Contributions to Zoology, 76 (3) – 2007Juan M. Pleguezuelos; Juan R. Fernández-Cardenete; Santiago Honrubia; Mónica Feriche; Carmen Villafranca: Correlates between morphology, diet and foraging mode in the Ladder Snake Rhinechis scalaris (Schinz, 1822)

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Material and methods

Study area.– The field study was conducted in the Granada Depression and nearby areas, within a region of approximately 3000 km2 in the south-eastern Iberian Peninsula (36°55’-37°20’N, 3°30’-4°15’W), where altitudes range between 450-1200 m asl. Mean annual temperature range between 12.5-14.3°C, and the average yearly rainfall between 355.4-448.0 mm (data from the Cartuja weather station [37°12’N, 3°36’W]). The study area is currently characterised by a mosaic of habitats dominated by cultivated land (olive orchards and cereal crops), mixed areas of evergreen forest and scrubland (Quercus ilex) and, to a lesser extent, pine plantations (Pinus halepensis, P. pinaster).

Sampling.Field sampling was conducted from 1993 to 2000, within the framework of a larger study on the snake fauna of the region (details in Feriche, 1998). We made searches 3-4 field days per month (c. six hours each), throughout all months of the year. Specimens killed by local people and road-kills were collected (n = 320). Although the species is difficult to find and catch, some free-ranging live specimens were also captured (n = 25), processed for food items and analysed for getting morphology data (only tail injury, not maxillary teeth count). Specimens from the collections of the Estación Biológica de Doñana, Seville (EBD; n = 20) and Museo Nacional de Ciencias Naturales, Madrid (MNCN; n = 3), collected in the study area, were also analysed. In total, 368 specimens (202 males, 166 females) were examined.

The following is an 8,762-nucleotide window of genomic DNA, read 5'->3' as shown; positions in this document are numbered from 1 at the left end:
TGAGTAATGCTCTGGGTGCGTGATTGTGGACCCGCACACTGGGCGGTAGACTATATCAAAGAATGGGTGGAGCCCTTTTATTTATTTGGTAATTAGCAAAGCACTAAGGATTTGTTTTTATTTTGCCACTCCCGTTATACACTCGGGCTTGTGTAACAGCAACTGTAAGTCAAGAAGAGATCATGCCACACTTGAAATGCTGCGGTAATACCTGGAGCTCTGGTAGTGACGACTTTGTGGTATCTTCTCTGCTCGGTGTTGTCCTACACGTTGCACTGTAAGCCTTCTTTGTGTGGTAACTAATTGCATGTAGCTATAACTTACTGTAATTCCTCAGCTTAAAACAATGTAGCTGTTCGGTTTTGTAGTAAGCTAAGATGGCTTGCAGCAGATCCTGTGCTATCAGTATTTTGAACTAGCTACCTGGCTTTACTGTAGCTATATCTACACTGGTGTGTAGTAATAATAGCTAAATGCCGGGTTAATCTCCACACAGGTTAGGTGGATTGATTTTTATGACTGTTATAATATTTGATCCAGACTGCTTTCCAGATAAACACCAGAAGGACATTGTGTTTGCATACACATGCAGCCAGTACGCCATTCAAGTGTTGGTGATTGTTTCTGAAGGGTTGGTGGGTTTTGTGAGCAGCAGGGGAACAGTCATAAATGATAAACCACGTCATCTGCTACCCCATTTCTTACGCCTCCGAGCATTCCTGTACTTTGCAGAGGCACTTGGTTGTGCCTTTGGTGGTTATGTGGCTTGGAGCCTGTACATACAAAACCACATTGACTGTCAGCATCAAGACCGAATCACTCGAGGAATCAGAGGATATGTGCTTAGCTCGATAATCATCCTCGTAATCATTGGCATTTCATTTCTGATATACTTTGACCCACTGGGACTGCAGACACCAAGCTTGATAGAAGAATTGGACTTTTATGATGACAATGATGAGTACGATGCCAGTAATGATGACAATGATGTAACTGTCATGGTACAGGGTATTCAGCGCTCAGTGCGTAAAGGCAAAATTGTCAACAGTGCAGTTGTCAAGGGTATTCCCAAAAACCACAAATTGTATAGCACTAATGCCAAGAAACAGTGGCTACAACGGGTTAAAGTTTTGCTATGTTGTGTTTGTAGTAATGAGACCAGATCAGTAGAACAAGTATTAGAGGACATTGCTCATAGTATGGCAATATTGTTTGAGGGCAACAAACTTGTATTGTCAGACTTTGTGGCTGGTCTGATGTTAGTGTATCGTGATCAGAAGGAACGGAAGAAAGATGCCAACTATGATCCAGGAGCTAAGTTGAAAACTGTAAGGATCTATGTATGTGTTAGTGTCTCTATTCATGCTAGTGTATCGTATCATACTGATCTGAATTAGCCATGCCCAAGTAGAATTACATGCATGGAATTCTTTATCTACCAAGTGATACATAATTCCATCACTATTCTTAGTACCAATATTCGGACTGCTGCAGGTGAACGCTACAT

Data collection on morphology and feeding.– In all specimens snout-vent length (SVL) was measured with a cord (± 1 mm) and body mass with an electronic balance (± 0.1 gr.). We checked for tail completeness and classified individuals with undamaged and damaged tails. In specimens collected by the authors, we were sure that tail breakage was the consequence of natural events and not a result of tail grasping during capture. We chose to classify the sub-sample from collections in a conservative way, and thus we did not consider that a tail was damaged if the break-point was not healed. Although it is known that the frequency of tail breakage varies among age classes and between sexes in snakes (Mendelson, 1992), we have for this study pooled the population. Our sample size for analysing this trait was sufficient in R. scalaris and it included individuals of all sexes and sizes, so we did not consider it necessary to perform sex or size-corrected comparisons.

Individuals were sexed by dissection in voucher specimens or according to Feriche et al. (1993) in live specimens. Stomach contents were checked by making a mid-ventral incision. Live snakes were gently palpated in the fore abdomen to force regurgitation in the case of recently ingested food (not in the rear abdomen to avoid damage of reproductive organs). All reptilian and bird eggs, as well as bird and mammal nestlings, were considered as one item because they were assumed to represent a single feeding event (Rodríguez-Robles and Greene, 1999). Whenever possible, prey items were identified to species level, measured (SVL; ± 1 mm), weighed (± 0.1 g) and the direction of ingestion of the prey (inferred from its orientation in the gut) recorded. Body length and weight of partially digested prey were estimated by comparing it with conspecifics from the study area, considering both traits at the time of ingestion. For the analysis of the ontogenetic shift in diet, four artificial SVL-categories for the snake were used, based upon the need for an analogous sample size and corresponding to approximately the following ontogenetic stages: i) newborn and immature snakes, ii) males just matured and females close to sexual maturity (males mature at 450 mm SVL, females at 660 mm SVL [Pleguezuelos and Feriche, 2006]), iii) medium-sized adults and iv) large adults (see Table 1 for SVL-range for each category). Distributions of data were checked for normality prior to analyses, and in this article mean values are followed by ± one standard deviation with alpha set at 0.05. Statistics were performed by STATISTICA 6.0 for WINDOWS PC.